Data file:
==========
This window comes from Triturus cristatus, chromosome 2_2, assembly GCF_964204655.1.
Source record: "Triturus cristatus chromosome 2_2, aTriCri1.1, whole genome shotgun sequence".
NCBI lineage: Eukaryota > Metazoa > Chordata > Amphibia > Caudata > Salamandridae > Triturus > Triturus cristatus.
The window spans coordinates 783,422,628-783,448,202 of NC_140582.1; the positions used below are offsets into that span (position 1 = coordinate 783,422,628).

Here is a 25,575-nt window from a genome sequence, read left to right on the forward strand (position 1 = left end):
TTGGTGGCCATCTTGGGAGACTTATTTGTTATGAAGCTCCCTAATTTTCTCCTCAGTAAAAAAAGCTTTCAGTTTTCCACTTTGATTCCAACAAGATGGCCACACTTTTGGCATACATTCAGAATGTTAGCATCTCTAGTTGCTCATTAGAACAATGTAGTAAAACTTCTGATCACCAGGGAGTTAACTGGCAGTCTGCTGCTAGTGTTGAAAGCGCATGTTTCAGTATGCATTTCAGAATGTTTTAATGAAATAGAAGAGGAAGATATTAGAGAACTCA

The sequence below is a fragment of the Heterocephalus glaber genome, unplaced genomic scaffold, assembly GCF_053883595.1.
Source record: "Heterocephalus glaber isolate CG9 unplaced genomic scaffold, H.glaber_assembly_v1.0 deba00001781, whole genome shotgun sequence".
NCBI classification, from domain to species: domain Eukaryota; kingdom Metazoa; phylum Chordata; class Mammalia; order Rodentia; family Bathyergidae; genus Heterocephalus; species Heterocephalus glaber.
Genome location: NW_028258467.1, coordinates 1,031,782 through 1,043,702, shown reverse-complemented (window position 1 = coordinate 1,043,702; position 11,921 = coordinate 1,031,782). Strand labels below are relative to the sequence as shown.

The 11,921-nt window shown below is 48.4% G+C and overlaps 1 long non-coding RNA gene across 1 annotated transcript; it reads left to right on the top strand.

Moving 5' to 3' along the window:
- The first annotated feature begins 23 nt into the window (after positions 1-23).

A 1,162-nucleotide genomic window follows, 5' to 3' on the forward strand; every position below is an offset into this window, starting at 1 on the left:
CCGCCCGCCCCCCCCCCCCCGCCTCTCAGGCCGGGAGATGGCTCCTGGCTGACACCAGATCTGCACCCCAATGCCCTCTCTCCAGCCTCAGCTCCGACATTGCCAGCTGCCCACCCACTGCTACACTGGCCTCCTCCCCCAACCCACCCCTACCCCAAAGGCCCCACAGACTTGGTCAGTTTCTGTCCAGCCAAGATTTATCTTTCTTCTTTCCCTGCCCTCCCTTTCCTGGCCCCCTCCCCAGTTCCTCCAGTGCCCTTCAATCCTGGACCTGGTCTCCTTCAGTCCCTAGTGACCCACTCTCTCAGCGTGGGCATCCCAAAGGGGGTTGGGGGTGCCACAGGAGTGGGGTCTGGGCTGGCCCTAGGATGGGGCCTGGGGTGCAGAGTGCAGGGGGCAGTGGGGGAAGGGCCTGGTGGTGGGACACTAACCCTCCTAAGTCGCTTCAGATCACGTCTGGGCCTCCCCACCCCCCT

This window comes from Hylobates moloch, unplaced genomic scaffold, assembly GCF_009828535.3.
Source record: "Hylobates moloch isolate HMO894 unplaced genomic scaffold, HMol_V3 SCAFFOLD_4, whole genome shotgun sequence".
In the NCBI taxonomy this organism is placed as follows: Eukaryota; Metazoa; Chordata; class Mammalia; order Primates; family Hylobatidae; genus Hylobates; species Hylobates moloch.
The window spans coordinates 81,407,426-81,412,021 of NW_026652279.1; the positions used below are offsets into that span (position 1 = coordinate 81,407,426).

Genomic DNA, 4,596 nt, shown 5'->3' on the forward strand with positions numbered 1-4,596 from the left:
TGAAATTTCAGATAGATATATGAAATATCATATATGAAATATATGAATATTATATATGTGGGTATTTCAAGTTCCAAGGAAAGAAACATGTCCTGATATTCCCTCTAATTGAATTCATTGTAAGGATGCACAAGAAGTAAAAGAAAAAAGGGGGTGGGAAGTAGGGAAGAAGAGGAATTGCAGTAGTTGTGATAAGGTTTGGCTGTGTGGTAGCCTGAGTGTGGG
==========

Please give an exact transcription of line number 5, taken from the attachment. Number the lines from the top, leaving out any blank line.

Here is a 25,575-nt window from a genome sequence, read left to right on the forward strand (position 1 = left end):